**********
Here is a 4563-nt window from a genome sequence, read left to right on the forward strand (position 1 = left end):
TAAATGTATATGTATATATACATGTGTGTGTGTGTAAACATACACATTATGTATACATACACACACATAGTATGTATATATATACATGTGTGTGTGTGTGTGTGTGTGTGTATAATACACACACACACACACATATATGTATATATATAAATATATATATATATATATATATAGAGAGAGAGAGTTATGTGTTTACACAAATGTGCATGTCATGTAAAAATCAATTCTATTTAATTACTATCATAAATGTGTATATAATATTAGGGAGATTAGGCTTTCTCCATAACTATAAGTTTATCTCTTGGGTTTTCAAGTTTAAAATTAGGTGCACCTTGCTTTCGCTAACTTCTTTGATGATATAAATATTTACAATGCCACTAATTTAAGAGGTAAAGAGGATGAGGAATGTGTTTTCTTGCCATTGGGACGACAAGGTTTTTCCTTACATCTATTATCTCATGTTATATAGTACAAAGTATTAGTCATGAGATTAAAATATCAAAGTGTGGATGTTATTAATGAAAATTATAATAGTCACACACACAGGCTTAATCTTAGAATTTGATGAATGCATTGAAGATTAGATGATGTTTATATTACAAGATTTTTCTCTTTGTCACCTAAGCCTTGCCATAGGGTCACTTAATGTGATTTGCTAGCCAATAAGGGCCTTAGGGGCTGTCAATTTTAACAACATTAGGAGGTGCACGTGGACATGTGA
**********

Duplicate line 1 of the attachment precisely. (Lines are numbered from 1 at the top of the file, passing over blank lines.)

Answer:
Here is a 4563-nt window from a genome sequence, read left to right on the forward strand (position 1 = left end):